Times tables. Numbers are more important than history, hand shakes, personable conversations, reading comprehension, English, all of it, numbers are required in order to make and receive purchases, not words. Times tables should be learned at the elementary level—don’t mix business with pleasure.
Sex-Ed. Now you know what to expect, visually, when you have your first child. Flirting in the classroom gets a little more intuitive during sex-ed class as you mature, you’ll also know what to expect, visually, when you have your first child—that’s it! Choices that last a lifetime, commitment, preventative measures, how to approach and acknowledge challenged children—you’re on your own. Welcome to parenthood!
English in the US is required at every grade level. The more fluent and knowledgeable you are in English, the less you can communicate with the rest of the world which means it’s less likely you’ll leave. I’m surprised how many people outside the United States speak English but I’m more surprised how many English speaking people can only speak English.
Sports, physical education, it’s all necessary. You’ll use all of your energy, you’ll focus all of your attention on it, train vigorously and then it’s over. Your attention will turn to the television with the same sport continued by athletes who were substantially better than you were so you’ll watch their every move, watch their games and pay attention to their stats. You’ll create your own fantasy leagues, purchase aftermarket attire, stickers for your car and some of you even hold season tickets—I dreamt of that too.
Pep rally’s. How to enter an establishment on a weekly basis, accordingly, in a single file line without incident, with your fellow classmates and assume your previously assigned seating arrangement—seniors on the right, freshmen on the left or vice versa.
School buses. Public transportation preparation is a concern when you’re of legal working age. You’ll need a ride to and from work. Public transportation will be available to your job site and the grocery market, the bank, possibly a post office and the surrounding vicinity will have an occasional public stop. You’ll always be given multiple options to catch a ride to work and to the bank.
Relationships and parties. The only natural occurring events I’ve listed in this entire article, everything else is taught—like racism. Nobody is born identifying their skin color as superior or subordinate to another skin color—it’s taught. You have to be taught that. It’s something you’ve picked up on, learned, and continue to teach.
Government and economics. You’ll learn the branches, in which order offices are gained or appointed, and the lengths of terms. You’ll read about a whole bunch of white guys who signed the Bill Of Right’s, “We The People,” and all of that. They won’t teach you about Alec or lobbying, though. You’ll never have an assignment that asks you to explain the difference between private and public and how that impacts education, prisons, safety and security, federations and last but not least, media—everything you see.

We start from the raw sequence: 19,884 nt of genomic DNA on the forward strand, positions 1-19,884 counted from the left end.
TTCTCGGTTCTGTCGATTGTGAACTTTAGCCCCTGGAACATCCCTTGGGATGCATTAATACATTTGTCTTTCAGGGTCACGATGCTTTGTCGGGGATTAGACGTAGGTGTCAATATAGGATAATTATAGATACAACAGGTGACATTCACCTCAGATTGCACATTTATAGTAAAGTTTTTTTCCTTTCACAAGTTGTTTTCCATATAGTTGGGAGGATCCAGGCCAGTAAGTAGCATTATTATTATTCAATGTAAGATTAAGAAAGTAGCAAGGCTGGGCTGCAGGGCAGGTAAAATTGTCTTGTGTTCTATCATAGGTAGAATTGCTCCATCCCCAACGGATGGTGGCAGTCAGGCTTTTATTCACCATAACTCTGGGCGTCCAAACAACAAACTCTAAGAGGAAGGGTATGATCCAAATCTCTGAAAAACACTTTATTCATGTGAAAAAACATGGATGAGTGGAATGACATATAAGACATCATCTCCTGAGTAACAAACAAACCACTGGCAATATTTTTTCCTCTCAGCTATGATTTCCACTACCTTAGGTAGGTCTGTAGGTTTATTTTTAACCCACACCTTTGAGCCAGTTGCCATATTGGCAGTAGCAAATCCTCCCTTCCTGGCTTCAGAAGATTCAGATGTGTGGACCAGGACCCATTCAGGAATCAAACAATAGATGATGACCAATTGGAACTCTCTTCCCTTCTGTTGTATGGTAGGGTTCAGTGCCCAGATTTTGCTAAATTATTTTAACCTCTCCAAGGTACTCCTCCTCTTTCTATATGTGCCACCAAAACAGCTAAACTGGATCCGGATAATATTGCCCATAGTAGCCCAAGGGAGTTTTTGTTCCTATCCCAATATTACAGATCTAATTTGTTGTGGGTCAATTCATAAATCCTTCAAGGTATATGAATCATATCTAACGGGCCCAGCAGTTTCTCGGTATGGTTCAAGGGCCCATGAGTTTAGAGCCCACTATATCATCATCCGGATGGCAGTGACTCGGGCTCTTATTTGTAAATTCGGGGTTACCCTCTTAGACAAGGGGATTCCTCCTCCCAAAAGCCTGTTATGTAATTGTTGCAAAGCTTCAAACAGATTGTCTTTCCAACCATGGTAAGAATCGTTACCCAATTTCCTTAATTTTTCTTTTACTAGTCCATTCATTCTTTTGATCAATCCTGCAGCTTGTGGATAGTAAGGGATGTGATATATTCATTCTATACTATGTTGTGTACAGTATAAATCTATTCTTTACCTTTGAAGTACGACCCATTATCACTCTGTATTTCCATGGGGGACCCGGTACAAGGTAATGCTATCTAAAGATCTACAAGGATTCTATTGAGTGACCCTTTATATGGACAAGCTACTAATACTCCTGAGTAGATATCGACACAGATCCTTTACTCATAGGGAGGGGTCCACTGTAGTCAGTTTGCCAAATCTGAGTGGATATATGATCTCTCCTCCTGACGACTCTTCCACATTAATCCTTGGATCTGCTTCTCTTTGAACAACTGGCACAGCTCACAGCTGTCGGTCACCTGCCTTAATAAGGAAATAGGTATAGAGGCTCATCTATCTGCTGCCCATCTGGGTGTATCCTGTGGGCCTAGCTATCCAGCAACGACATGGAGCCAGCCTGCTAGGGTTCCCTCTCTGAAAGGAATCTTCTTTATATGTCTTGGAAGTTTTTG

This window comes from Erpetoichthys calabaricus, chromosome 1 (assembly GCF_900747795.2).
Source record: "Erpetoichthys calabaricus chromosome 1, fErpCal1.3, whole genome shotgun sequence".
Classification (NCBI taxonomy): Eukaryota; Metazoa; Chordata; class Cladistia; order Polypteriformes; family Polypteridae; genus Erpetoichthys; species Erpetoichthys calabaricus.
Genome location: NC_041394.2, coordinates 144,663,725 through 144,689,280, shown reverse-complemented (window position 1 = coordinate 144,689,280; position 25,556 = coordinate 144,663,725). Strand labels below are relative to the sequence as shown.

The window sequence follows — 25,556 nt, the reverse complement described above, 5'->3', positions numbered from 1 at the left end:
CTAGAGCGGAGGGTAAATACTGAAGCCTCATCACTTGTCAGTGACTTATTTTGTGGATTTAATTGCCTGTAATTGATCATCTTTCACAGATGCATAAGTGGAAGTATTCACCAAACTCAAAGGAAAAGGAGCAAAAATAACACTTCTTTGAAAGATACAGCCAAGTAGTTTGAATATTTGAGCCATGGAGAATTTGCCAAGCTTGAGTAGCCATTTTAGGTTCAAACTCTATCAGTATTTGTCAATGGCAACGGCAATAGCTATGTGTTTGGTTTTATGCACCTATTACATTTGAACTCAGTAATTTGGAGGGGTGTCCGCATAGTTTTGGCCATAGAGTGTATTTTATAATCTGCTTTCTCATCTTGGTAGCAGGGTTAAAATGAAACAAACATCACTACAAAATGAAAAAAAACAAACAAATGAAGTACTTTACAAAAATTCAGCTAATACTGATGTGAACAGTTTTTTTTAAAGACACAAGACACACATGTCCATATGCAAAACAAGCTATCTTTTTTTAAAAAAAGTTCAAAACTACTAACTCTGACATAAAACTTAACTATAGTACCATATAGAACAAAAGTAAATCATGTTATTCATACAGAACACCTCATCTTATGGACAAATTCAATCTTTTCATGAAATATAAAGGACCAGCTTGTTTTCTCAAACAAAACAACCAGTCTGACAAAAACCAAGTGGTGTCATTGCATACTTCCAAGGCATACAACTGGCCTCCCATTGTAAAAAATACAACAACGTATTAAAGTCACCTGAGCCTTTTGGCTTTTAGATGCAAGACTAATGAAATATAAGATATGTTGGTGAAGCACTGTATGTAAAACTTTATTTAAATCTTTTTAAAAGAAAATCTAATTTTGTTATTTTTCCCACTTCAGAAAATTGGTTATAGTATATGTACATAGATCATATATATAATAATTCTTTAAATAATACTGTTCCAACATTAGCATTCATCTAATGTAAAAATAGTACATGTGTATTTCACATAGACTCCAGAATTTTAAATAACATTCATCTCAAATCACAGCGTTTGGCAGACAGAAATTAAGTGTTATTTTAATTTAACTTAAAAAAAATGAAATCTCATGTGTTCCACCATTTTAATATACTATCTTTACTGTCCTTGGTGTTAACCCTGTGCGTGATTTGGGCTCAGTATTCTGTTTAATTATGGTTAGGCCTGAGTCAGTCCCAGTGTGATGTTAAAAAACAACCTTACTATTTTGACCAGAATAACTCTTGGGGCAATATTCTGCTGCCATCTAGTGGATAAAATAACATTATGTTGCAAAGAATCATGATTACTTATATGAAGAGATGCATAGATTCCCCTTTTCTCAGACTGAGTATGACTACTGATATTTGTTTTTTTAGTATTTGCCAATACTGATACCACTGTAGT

Spanish for two years. Now you know how complicated it is to communicate with anyone outside of your comfort zone—don’t go anywhere. Know what side of the wall you reside on and use a combined effort to increase its strength and appearance. Since grade school I’ve been conditioned to fear Libya, Iraq, Mexico, Panama, Cuba, Russia (Russia is a big one!), not as big as North Korea, though! China, Japan, Germany, are you getting all of this? Africa, Syria, India, not Israel, though! I’ve always been taught “Israel is a US ally” and pretty much every other piece of land on the globe I’ve been conditioned to fear in some way or another—“stay!” They even tried to convince me to steer clear of Australia and New Zealand—I hear they don’t like North Americans.
Now you won’t ask questions when you wake up every day before the sun rises, punch a clock for someone else, pay your government fees and make it home in time for dinner—you’ve been practicing since you were five. We’ve not only been taught how to ask questions, we’ve been taught what questions can and can’t be asked—classified. Being absent from your children’s lives is acceptable behavior if you want them to eat, you’re not the only one, generations before you and everyone you work with is equally deprived of their children’s attention—it’s easier for them to be schooled that way. Speaking of eat, feed them the same #food on the shelves you were taught to eat, don’t ask what’s in it, nobody taught you how to do that—reading ingredients takes time and a dictionary, it’s unimportant. Times tables, however, at the elementary level.
Partying and getting together amongst your friends has the potential of landing you in trouble, the only natural occurring thing in this entire article. Party safely and be consciously aware of what you can and can’t do to avoid the strong arm of the law. Fires, loud music, after hours, public beaches, depending where you’re located, if approved, you’ll need a permit for that—those cost money. I wonder how many people reading this aren’t allowed to listen to music? Could you imagine that, #music getting banned from your country?
So, did you read all of this rant or skim your way through? It was a long one, huh? Believe it or not, I cut a lot of it out. How do you end a long winded rant, though, what do you think I should say, “The end?” Will that work or should I continue ranting about nothing? There’s plenty of space for me to do that. Did you watch that whole YouTube clip in the previous paragraph about bands that are banned from various part of the world, even The Beatles? They were banned because they were loved too much—The Beatles have “no artistic merit” according to Israel. There’s multiple reasons for banning a band from your country, I guess, but The Beatles? There was some big time bands on there, The Kinks, Stones, Led Zeppelin—I didn’t know that. The first couple of bands on that clip got banned from various parts of the world and I can’t even understand what they’re screaming about.